Friday, January 25, 2008

The Direct Mail Business Model

Wired Magazine has a great feature this month called "Why Things Suck!" which I absolutely loved. One of the things that suck as you might guess is Junk Mail. See where I might be going with this post yet? I pulled a few of the more interesting parts of the Wired article here for easy reference - but check out the entire thing - it's worth a look.
Your name is on a list
And you have no one to blame but yourself. You refinanced a mortgage or got a new credit card. You subscribed to a magazine or donated money to a charity. These organizations sell their lists to aggregators.
How dare you donate money to a charity? Sheesh.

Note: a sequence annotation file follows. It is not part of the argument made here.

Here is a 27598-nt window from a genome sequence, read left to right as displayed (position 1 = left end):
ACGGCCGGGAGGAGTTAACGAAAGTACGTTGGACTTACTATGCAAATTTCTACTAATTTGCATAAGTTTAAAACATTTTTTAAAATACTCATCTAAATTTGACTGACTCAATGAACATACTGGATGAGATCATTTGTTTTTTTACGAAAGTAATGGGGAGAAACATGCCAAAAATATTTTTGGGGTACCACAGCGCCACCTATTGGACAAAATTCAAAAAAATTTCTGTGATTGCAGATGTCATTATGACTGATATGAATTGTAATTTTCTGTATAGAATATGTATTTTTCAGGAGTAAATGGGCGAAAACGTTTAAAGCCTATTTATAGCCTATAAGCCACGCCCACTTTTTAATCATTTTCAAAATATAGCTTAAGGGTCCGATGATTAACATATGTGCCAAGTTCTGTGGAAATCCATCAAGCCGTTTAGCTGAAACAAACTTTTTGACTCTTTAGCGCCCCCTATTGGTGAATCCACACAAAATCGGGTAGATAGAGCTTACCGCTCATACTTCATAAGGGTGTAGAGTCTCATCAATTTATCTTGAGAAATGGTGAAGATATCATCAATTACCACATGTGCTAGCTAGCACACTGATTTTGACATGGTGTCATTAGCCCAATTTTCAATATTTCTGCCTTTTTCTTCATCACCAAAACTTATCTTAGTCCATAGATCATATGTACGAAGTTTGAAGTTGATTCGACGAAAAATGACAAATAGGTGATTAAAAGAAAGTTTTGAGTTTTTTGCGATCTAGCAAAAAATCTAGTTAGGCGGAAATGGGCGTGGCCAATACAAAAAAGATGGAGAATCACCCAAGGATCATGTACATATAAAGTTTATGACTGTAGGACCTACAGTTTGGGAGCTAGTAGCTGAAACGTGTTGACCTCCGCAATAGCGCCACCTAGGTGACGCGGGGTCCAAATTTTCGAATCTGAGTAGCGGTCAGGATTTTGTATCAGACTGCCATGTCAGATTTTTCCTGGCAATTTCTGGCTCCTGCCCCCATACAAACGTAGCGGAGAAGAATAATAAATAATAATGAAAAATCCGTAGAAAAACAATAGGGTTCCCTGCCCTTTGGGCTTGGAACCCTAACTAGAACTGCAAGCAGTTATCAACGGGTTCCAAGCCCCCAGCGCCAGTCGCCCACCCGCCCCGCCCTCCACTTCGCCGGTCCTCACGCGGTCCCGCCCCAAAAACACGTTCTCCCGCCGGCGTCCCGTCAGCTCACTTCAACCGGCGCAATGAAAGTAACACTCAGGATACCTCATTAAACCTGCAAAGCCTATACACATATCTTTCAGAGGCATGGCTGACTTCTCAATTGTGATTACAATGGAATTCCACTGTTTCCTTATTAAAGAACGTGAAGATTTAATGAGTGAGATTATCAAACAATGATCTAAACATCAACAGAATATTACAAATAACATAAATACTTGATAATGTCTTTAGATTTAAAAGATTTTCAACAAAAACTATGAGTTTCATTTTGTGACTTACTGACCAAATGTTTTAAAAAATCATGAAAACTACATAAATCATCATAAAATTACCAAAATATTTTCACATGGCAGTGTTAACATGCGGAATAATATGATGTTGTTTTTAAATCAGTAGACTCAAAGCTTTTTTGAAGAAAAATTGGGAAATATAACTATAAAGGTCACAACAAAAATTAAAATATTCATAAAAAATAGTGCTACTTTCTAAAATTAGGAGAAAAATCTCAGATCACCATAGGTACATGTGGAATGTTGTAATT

The math kicks in
Let's say you're soliciting donations. You buy a list of 5,000 names for $500. It costs you $2,500 in labor and postage to mail your plea. Of those 5,000 envelopes, 94 percent will be recycled and 5 percent will be misaddressed. But 1 percent will prompt a response. That's 50 people. And that determines how much you have to earn from each one: You spent $3,000. You need your 50 suckers to cough up an average of $60 each to break even. (It also works for email, though the response rate is much lower: 0.2 percent. But sending junk email — spam — is nearly free.)
Does this look at all familiar? I thought so! Look, I'm not saying you should stop (not unless you want to stop raising money). I just don't yet see how our past and our future is going to reconcile. If the customer is in control, than this just isn't going to work for much longer.

PS -I hope you didn't miss the e-mail kicker at the end (0.2 percent?!)


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